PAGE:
Prefixes in Physics
In physics, prefixes are used to represent very large or small values of physical quantities. They make it easier to work with values that are either too large or too small to be expressed in the standard unit of measurement. Prefixes are commonly used in scientific notation and are an essential part of physics.
In this article, I will explain what are prefixes in physics and mention all the prefixes available in physics.
What is a Prefixes in Physics?
Definition of prefixes in physics: Prefixes are a group of letters or symbols that are added to the beginning of a unit of measurement to represent a multiple or fraction of the standard unit. For example, kilo- means 1000, and milli- means 1/1000. Prefixes are based on powers of 10, making it easier to work with very large or small numbers.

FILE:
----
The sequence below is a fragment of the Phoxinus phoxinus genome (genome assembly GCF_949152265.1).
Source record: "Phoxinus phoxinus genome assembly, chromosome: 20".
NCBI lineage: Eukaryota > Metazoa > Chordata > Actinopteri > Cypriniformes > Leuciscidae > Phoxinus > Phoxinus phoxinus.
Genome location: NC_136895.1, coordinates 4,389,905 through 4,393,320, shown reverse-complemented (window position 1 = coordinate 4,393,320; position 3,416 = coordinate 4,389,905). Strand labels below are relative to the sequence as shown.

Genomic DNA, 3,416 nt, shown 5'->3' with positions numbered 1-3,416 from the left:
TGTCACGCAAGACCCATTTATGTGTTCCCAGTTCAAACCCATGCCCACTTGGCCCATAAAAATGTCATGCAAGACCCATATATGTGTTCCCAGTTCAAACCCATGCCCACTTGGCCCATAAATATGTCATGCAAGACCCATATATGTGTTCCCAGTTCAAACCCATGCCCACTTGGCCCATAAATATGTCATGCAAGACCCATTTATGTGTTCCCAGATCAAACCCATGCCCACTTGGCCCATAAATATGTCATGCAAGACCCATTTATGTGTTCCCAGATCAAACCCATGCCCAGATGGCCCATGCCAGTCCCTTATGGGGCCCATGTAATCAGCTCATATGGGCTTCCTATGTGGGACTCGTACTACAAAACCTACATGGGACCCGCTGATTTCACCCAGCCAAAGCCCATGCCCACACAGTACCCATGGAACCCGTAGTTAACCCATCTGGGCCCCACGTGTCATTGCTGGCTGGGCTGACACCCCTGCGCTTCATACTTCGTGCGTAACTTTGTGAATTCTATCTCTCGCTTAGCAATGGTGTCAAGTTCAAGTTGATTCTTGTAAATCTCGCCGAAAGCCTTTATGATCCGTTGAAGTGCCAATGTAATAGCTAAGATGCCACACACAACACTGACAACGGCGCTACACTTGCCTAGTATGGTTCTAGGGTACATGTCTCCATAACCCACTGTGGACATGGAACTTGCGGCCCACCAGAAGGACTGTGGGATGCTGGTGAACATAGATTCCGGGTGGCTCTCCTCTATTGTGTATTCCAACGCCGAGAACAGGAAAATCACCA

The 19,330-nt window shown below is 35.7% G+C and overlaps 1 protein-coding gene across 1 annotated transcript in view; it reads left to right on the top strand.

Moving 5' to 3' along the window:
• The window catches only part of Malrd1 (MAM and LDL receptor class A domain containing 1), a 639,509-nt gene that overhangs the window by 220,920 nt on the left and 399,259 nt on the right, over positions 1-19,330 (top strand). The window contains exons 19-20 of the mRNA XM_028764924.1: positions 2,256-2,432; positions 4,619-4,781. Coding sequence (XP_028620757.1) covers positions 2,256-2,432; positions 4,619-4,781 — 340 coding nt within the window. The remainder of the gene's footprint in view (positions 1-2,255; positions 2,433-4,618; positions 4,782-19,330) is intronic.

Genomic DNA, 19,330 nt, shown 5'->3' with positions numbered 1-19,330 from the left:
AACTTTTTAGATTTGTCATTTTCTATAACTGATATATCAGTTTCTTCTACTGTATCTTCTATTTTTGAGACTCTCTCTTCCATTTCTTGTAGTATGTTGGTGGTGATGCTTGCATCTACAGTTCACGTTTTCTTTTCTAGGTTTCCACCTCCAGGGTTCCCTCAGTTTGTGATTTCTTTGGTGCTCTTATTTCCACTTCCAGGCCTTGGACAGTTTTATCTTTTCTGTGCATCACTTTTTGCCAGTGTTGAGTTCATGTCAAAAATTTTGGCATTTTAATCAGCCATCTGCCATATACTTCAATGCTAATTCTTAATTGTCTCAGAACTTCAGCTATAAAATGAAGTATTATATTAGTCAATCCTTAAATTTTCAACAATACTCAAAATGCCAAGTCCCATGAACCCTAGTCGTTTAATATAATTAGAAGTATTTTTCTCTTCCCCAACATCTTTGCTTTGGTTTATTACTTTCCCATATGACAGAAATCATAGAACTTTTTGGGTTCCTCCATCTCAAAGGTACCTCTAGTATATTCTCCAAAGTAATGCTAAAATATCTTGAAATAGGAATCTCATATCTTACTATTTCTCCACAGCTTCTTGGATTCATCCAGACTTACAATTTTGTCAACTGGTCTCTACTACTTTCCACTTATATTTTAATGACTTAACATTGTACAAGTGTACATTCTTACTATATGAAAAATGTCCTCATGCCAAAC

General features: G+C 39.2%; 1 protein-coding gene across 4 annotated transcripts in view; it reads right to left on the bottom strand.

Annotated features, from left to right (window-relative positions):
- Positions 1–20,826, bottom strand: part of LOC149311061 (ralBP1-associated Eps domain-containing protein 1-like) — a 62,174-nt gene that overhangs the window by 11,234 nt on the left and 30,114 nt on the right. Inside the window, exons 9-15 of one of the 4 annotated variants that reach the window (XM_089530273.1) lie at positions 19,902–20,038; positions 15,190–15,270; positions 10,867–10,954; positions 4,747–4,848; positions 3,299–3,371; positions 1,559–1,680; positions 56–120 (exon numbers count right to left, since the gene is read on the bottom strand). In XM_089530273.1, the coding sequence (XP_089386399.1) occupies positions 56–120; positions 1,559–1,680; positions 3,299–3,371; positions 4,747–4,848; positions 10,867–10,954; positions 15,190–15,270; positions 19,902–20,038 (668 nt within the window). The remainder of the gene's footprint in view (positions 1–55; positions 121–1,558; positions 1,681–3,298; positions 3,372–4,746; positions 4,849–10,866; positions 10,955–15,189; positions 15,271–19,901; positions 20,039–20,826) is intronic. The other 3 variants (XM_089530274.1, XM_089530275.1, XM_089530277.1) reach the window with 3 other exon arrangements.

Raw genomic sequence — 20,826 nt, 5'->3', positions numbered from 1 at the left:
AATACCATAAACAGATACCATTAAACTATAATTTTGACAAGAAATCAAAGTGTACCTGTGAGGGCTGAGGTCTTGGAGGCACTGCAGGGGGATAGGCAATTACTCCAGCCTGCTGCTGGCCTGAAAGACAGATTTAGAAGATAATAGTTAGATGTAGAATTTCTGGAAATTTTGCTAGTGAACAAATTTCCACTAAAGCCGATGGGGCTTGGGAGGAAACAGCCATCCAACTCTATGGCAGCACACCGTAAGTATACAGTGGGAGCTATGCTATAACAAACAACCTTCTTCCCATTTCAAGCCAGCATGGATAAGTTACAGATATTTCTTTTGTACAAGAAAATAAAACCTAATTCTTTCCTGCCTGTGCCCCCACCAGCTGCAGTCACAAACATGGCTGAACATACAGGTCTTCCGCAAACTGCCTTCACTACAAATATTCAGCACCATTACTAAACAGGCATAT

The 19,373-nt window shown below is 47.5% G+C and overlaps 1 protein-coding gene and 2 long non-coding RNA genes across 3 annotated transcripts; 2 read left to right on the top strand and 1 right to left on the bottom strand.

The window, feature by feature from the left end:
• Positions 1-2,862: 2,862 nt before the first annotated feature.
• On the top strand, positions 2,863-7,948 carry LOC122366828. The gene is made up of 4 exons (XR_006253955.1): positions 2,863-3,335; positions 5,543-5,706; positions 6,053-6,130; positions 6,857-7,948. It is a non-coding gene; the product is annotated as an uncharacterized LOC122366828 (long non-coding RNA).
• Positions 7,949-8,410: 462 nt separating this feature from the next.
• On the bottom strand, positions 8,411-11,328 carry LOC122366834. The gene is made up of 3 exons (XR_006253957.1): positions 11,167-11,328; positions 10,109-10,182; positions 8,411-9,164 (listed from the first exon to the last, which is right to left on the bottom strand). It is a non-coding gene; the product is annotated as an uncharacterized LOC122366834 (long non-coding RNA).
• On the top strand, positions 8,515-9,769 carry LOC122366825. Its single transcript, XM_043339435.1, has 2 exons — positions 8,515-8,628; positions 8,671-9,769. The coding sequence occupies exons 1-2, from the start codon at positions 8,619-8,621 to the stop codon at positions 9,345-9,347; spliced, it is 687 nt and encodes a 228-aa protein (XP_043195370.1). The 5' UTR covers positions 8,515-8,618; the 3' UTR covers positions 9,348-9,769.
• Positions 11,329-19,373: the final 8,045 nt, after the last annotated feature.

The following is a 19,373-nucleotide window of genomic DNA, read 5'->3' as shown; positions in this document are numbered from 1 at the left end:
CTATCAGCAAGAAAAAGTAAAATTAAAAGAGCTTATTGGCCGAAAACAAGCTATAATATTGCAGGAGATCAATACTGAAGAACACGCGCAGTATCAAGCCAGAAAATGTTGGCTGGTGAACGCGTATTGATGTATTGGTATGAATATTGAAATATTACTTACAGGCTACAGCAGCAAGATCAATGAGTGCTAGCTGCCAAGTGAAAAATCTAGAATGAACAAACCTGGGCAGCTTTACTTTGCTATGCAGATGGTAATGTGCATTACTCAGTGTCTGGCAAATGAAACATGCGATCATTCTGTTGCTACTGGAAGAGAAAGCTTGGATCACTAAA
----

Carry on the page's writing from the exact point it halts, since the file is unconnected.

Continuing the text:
A prefix in physics simply refers to the addition of a letter or symbol to an s.i unit or physical quantity in order to shorten its figures for better understanding.
Additionally, a prefix is always added before the unit and after the figures.
Therefore, for an answer to be considered a prefix, it must contain a large figure that might look inappropriate to fit in as the final answer or into your calculation (because it will look cumbersome).
For Example, 0.00000789 may look inappropriate in a calculation.
Instead, it’s converted into a standard form or to the power of 10.
For example, 7.89 x 10-6
It is important to know that the power of 10 may turn out to be negative or positive depending on what you are dealing with.